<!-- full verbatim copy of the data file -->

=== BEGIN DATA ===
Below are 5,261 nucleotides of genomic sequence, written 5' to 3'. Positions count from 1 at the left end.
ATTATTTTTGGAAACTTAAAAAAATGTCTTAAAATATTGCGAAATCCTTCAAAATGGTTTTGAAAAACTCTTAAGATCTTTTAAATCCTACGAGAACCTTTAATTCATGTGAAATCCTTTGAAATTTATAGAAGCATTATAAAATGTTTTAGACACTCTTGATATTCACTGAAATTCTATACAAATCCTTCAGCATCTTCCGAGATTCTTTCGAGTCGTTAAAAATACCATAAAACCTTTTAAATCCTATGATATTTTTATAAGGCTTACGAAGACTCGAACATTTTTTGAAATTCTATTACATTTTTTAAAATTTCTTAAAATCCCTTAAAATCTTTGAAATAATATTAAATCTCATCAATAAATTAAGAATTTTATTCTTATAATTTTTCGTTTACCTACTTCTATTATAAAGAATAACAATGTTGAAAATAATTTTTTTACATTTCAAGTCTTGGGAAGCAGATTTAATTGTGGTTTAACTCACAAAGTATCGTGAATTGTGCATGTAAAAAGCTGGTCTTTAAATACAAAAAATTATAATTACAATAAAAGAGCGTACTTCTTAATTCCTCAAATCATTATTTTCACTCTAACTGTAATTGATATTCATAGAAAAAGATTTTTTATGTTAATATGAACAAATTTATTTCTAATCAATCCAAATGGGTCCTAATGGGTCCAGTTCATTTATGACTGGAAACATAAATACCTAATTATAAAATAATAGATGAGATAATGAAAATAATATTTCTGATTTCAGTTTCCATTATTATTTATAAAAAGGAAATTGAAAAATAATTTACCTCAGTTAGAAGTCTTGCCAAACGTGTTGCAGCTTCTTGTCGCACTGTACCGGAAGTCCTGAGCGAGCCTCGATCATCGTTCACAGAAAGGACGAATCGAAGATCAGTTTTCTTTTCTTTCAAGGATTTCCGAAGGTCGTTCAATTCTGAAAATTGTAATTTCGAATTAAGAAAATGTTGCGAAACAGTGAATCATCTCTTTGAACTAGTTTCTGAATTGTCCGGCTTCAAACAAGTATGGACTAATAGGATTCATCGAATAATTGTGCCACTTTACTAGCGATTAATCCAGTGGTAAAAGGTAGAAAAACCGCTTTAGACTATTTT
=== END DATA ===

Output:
Below are 5,261 nucleotides of genomic sequence, written 5' to 3'. Positions count from 1 at the left end.
ATTATTTTTGGAAACTTAAAAAAATGTCTTAAAATATTGCGAAATCCTTCAAAATGGTTTTGAAAAACTCTTAAGATCTTTTAAATCCTACGAGAACCTTTAATTCATGTGAAATCCTTTGAAATTTATAGAAGCATTATAAAATGTTTTAGACACTCTTGATATTCACTGAAATTCTATACAAATCCTTCAGCATCTTCCGAGATTCTTTCGAGTCGTTAAAAATACCATAAAACCTTTTAAATCCTATGATATTTTTATAAGGCTTACGAAGACTCGAACATTTTTTGAAATTCTATTACATTTTTTAAAATTTCTTAAAATCCCTTAAAATCTTTGAAATAATATTAAATCTCATCAATAAATTAAGAATTTTATTCTTATAATTTTTCGTTTACCTACTTCTATTATAAAGAATAACAATGTTGAAAATAATTTTTTTACATTTCAAGTCTTGGGAAGCAGATTTAATTGTGGTTTAACTCACAAAGTATCGTGAATTGTGCATGTAAAAAGCTGGTCTTTAAATACAAAAAATTATAATTACAATAAAAGAGCGTACTTCTTAATTCCTCAAATCATTATTTTCACTCTAACTGTAATTGATATTCATAGAAAAAGATTTTTTATGTTAATATGAACAAATTTATTTCTAATCAATCCAAATGGGTCCTAATGGGTCCAGTTCATTTATGACTGGAAACATAAATACCTAATTATAAAATAATAGATGAGATAATGAAAATAATATTTCTGATTTCAGTTTCCATTATTATTTATAAAAAGGAAATTGAAAAATAATTTACCTCAGTTAGAAGTCTTGCCAAACGTGTTGCAGCTTCTTGTCGCACTGTACCGGAAGTCCTGAGCGAGCCTCGATCATCGTTCACAGAAAGGACGAATCGAAGATCAGTTTTCTTTTCTTTCAAGGATTTCCGAAGGTCGTTCAATTCTGAAAATTGTAATTTCGAATTAAGAAAATGTTGCGAAACAGTGAATCATCTCTTTGAACTAGTTTCTGAATTGTCCGGCTTCAAACAAGTATGGACTAATAGGATTCATCGAATAATTGTGCCACTTTACTAGCGATTAATCCAGTGGTAAAAGGTAGAAAAACCGCTTTAGACTATTTT